Tuesday, June 17, 2003

Aw heck. I don't normally do this, but I thought I'd post a little red meat I found on the Eschaton comment section about your friend and mine, Donald Luskin.

(This is after Luskin was thoroughly dissected for attempting to discredit a Column by Prof. Krugman for the NRO's increasingly inaccurately named "Krugman Truth Squad", whereby he tries to rebut a column by narrowly analyzing only the first two paragraphs, and mixes up foreign ports and domestic ports. No, I'm not making this up.)

Anyway, it's storytime kids, courtesy of one anonymous commentator:

I worked with Luskin several years ago. At our company he was pretty much universally disliked, and 100% not trusted. Still, no one thought of him as an idiot.

We worked in asset management, where liquidity of the stocks (or whatever) you are trading is important. If you have a reputation for picking good stocks, you don't want the competition to know what you're buying, because they'll start buying it too, bidding up the price of whatever you're trying to "buy low."

Anyway, Luskin's great idea in late 90's was to start a completely transparent mutual fund. Every day, every trade would be posted on the company's website.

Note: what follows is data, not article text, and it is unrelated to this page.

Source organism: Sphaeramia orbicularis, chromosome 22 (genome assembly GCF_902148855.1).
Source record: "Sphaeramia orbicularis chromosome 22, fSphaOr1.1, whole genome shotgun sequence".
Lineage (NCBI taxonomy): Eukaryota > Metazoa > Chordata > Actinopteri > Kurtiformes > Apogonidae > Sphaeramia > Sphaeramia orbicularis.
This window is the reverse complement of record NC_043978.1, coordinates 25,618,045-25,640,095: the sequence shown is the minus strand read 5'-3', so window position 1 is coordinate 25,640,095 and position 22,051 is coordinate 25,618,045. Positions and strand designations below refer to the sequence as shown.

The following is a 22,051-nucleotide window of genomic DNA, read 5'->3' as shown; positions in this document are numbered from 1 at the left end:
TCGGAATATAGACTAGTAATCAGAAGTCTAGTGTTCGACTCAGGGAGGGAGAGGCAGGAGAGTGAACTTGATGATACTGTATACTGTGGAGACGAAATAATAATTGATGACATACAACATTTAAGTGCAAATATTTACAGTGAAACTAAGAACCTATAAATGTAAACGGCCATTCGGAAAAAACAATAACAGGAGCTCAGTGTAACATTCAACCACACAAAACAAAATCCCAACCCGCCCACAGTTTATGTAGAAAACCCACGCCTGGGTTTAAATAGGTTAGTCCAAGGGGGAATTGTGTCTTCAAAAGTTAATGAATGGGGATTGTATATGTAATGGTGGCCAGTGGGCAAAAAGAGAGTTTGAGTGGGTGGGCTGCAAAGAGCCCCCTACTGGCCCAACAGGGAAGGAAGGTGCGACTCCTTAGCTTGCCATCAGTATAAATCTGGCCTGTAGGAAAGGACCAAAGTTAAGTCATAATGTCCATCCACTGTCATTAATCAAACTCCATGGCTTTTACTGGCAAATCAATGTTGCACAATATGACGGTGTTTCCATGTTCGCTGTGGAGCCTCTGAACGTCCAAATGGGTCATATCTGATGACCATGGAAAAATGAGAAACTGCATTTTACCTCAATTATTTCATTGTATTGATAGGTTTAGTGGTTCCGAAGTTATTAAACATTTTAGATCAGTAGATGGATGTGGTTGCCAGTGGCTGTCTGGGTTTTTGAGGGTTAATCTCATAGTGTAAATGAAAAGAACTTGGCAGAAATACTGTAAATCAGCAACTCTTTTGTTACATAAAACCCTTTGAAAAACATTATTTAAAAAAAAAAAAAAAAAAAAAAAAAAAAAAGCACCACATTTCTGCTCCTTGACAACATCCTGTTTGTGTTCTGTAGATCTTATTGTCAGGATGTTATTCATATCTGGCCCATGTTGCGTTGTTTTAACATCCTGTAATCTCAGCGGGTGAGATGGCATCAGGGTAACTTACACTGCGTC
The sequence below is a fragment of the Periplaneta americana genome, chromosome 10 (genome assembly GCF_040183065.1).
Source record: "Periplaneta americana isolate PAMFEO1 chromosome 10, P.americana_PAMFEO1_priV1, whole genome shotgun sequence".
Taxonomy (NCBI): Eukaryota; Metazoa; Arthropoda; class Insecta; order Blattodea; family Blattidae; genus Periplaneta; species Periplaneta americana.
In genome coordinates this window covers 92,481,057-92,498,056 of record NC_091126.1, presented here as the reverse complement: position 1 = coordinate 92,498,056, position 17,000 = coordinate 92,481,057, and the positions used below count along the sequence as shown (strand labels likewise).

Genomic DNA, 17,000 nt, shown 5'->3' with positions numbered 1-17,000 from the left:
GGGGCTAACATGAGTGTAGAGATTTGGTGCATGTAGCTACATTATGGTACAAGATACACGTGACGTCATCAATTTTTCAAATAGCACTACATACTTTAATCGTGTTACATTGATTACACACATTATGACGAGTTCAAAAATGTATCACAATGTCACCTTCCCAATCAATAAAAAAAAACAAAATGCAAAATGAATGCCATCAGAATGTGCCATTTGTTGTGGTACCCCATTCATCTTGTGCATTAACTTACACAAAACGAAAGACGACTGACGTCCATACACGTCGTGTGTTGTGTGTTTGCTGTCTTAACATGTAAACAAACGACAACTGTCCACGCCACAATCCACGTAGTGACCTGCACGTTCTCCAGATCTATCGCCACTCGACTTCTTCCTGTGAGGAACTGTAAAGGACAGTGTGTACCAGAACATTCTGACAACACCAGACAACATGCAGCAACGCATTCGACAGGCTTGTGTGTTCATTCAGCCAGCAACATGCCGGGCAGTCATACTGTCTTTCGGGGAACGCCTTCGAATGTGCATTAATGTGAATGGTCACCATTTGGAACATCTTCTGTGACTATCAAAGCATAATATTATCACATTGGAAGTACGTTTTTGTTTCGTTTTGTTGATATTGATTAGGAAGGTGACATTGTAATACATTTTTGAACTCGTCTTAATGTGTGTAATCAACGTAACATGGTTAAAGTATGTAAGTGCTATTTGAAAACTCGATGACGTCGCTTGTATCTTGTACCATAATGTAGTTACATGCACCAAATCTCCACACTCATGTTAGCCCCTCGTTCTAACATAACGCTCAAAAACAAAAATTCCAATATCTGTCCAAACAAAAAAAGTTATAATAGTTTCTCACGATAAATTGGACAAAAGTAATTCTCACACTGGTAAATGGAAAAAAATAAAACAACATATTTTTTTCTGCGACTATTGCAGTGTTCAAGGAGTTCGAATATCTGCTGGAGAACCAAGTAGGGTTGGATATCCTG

Why? I don't know. There is no investment rationale for this structure. It's every inch as stupid as it sounds. But remember, kozmo.com got funding back then.

After setting up the fund, Luskin and his associates would publish regular commentary and sponsor discussions on the company website, using a number of unmoderated bulletin boards. I think this is the Genesis of Luskin as pundit.

As the new economy tanked (i.e., as smirk's pre-election poll numbers improved), Luskin's fund performance went real south real fast. I used to amuse myself by watching his readers tell him, again and again, what an idiot he was, and wailing to him about how he had lost all of their money.

But all good things come to an end, Luskin's stupid idea couldn't be sustained forever, and the fund was closed.

He then started "The Luskin Report" providing general market commentary, but apparently that didn't have a lot of takers.

Now he's figured out what Dennis Miller knows, and he's spouting his dandified, semi-ivy-league, subcoherent "economics" deliria, kicking desperately against the inevitable, swift tide of oblivion.

Just remember: Bush himself was smart enough to finish Yale.
I think the one line that best sums up Mr. Luskin's warped and increasingly amusing take on reality:

"To be that stupid you have to be an economics professor."

No, friend Donald, you just have to be a know-nothing critic. Or maybe, considering the bodyblows this has to be dealing to NRO's reputation, you have to be the guys who pay him.

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